Some Defense Department civilians, active-duty Coast Guard members and others are scrambling to find other child care amidst their uncertainty about their children’s future in military child care.

Under a new policy which takes effect June 1, children of DoD civilians, active-duty Coast Guard and others could be bumped from DoD child care if a military family is expected to be on a wait list for 45 days beyond the time the military child needs care. Parents will be given 45-days notice before the child must leave.

The policy, signed Feb. 21 by Secretary of Defense Mark Esper, gives priority to military children and children of child care employees providing direct care, and is designed to help alleviate some of the problems military families have in getting child care.

But since the policy was announced, some parents who have moved down on the priority list say it’s disruptive to families, and contend their children should be grandfathered to stay in their child care.

There are currently more than 9,600 DoD civilian children in DoD child development centers, according to DoD spokeswoman Lisa Lawrence. They make up about 16 percent of the total enrolled children.

Service officials are still developing further guidance for how they will carry out the new policy, such as what criteria will determine which children would be bumped first.

The previous policy generally gave the same priority to DoD civilian employees as military members, depending on family circumstances. The new policy moves military children up on the waiting list, but also allows them to bump other children lower on the priority list, who are already in the child care program. Military family advocates have applauded the move, noting that while DoD civilians are important to the mission, they don’t move nearly as frequently as active duty military families do, and that it’s a readiness issue for military families.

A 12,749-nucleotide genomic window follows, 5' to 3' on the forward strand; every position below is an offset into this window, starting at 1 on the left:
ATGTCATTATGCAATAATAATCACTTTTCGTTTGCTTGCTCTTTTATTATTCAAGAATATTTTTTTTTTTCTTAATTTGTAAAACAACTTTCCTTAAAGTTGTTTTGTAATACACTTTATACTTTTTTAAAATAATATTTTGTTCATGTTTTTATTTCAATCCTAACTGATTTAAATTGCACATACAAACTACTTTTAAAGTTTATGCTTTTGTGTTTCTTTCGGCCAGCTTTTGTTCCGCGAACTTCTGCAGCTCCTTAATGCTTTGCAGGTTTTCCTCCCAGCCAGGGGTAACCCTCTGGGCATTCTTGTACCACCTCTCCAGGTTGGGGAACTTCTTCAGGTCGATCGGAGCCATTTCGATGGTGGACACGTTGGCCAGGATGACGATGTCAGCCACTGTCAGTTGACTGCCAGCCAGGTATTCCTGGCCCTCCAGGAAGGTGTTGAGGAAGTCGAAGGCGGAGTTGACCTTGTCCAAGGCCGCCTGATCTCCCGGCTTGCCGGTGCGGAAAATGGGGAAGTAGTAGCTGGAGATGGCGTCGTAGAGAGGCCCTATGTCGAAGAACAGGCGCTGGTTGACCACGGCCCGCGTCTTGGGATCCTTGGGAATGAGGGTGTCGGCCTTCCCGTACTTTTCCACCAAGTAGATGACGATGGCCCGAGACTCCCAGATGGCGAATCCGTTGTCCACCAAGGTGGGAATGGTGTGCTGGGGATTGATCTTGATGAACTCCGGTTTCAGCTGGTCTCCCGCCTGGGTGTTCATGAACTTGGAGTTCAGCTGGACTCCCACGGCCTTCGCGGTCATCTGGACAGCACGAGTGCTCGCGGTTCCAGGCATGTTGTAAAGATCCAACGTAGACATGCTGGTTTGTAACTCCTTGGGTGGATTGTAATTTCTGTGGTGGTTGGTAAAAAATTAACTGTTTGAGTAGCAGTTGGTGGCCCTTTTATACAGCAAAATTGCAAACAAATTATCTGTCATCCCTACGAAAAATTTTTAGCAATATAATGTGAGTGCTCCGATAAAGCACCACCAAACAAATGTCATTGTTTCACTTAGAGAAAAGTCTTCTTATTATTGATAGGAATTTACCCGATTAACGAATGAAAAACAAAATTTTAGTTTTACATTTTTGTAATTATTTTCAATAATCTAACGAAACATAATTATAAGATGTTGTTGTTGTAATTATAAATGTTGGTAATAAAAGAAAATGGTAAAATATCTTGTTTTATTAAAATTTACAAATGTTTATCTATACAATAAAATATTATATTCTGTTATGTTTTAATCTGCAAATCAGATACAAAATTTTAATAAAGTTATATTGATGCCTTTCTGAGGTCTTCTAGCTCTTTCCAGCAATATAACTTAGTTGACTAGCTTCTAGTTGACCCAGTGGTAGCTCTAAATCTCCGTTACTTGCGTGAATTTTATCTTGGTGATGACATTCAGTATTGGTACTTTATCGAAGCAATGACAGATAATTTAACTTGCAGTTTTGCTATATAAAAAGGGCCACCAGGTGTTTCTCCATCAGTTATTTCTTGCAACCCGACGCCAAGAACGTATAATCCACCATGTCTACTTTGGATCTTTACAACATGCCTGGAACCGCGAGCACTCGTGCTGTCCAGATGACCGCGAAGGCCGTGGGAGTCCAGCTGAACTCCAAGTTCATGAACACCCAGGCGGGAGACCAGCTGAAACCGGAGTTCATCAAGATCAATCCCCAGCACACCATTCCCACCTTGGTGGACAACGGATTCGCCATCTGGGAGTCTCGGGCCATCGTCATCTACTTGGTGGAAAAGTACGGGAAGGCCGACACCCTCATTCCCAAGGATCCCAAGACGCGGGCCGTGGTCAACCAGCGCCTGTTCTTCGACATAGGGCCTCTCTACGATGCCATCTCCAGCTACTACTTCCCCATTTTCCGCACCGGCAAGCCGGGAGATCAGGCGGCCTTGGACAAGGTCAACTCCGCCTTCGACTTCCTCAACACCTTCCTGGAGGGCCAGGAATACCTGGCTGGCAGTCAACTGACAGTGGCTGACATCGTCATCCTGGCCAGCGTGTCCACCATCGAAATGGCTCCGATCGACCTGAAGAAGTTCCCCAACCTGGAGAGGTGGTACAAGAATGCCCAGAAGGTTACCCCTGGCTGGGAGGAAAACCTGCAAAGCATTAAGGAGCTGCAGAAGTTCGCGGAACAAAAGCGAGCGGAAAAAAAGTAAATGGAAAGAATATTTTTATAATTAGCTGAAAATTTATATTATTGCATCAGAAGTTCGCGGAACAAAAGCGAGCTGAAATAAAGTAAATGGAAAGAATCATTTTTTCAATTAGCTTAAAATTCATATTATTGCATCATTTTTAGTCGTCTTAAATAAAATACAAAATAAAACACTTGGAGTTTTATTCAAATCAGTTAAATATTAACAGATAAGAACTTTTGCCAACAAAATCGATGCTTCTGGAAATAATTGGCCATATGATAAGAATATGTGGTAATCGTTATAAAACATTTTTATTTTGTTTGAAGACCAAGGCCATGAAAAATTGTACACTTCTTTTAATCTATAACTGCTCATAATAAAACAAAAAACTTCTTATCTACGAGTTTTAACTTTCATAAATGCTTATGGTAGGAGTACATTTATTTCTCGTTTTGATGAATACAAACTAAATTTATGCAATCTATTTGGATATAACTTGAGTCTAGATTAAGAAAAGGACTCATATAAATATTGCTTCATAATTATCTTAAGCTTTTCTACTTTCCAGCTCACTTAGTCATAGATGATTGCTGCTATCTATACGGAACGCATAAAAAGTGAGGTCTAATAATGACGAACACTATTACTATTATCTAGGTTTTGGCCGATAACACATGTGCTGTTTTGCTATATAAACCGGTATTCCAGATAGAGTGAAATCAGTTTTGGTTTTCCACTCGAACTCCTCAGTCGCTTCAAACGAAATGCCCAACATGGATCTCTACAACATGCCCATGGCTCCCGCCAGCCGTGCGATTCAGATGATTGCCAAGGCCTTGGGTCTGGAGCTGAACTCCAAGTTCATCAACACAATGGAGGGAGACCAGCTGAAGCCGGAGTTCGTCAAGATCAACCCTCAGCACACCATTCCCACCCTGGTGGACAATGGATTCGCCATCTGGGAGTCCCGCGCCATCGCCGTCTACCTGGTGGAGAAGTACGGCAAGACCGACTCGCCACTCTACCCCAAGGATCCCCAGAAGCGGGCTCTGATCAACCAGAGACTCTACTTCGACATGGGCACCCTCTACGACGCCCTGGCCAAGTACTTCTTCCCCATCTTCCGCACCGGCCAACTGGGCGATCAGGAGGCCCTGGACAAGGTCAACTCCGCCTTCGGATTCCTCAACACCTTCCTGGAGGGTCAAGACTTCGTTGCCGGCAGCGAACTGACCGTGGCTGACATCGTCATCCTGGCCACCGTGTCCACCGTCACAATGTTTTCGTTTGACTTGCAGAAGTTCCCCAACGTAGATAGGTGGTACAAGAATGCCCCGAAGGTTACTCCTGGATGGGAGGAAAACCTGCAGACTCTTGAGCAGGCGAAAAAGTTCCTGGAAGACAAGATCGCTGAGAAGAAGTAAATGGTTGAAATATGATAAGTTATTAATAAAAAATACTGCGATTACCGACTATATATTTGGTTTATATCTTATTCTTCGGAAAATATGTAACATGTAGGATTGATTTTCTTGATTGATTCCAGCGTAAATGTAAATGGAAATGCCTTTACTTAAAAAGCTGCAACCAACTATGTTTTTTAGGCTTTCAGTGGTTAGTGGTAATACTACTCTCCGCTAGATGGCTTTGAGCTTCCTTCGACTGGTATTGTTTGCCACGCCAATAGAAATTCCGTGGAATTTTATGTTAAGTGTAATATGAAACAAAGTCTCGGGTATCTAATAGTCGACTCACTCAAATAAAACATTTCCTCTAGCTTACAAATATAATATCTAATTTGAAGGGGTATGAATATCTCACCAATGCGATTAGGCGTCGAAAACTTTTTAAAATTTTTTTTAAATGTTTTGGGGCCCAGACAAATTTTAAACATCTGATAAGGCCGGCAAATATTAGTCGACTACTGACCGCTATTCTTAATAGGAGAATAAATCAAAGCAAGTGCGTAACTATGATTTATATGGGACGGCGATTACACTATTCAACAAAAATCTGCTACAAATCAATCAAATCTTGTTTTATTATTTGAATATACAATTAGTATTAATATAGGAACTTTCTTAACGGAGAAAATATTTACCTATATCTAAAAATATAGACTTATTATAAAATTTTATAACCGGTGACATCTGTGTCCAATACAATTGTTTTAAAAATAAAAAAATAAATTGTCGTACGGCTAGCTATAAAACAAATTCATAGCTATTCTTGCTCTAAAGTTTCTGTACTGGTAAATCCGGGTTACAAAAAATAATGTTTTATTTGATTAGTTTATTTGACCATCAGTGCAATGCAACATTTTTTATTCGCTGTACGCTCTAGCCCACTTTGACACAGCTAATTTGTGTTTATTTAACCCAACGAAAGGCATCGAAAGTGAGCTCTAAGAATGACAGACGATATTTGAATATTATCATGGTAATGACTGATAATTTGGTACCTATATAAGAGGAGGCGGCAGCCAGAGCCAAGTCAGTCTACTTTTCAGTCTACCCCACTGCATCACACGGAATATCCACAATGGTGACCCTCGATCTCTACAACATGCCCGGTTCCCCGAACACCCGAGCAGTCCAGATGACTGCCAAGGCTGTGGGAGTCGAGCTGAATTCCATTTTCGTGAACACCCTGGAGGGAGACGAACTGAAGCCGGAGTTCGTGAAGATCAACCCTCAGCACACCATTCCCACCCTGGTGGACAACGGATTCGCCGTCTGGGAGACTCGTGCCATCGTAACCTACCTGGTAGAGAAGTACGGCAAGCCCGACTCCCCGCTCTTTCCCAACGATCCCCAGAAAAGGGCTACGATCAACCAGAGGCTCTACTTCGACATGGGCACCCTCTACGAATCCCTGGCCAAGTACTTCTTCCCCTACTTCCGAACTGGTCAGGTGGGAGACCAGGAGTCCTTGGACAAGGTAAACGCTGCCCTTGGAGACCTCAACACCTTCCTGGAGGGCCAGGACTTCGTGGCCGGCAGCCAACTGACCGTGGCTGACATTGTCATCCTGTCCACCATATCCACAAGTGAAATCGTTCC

“The DoD’s system of child care was established to assist service members as they face the unique challenges associated with the demands of military service. Over time, child care access expanded to serve the total force, but we must not lose sight of the service member and mission requirements,” wrote Esper, in his memorandum. He has stated publicly that taking care of service members and their families is a personal focus.

For years, military leaders have said the common concern they hear when visiting service members is the lack of available and affordable child care. It’s a national concern that’s not limited to the military.

Military child development centers are known nationally for their quality, and parents’ child care fees are subsidized by taxpayer dollars to make the care more affordable for military families. The DoD child development programs also include certified family child care homes, which are also highly regulated.

“It seems incredibly shortsighted that this policy wouldn’t grandfather in those who are already enrolled, to prevent such short-notice dismissals and undue stress on children and their working parents,” said Ashleigh Byrnes, whose two children are enrolled in DoD child care in the Washington, D.C., area, under her husband’s sponsorship as a DoD civilian. The children will be 2 and 4 in April.

According to DoD spokeswoman Lisa Lawrence, “Grandfathering was considered and it was determined that this would not meet the intent of the policy change to ensure military families receive the highest priority for care.”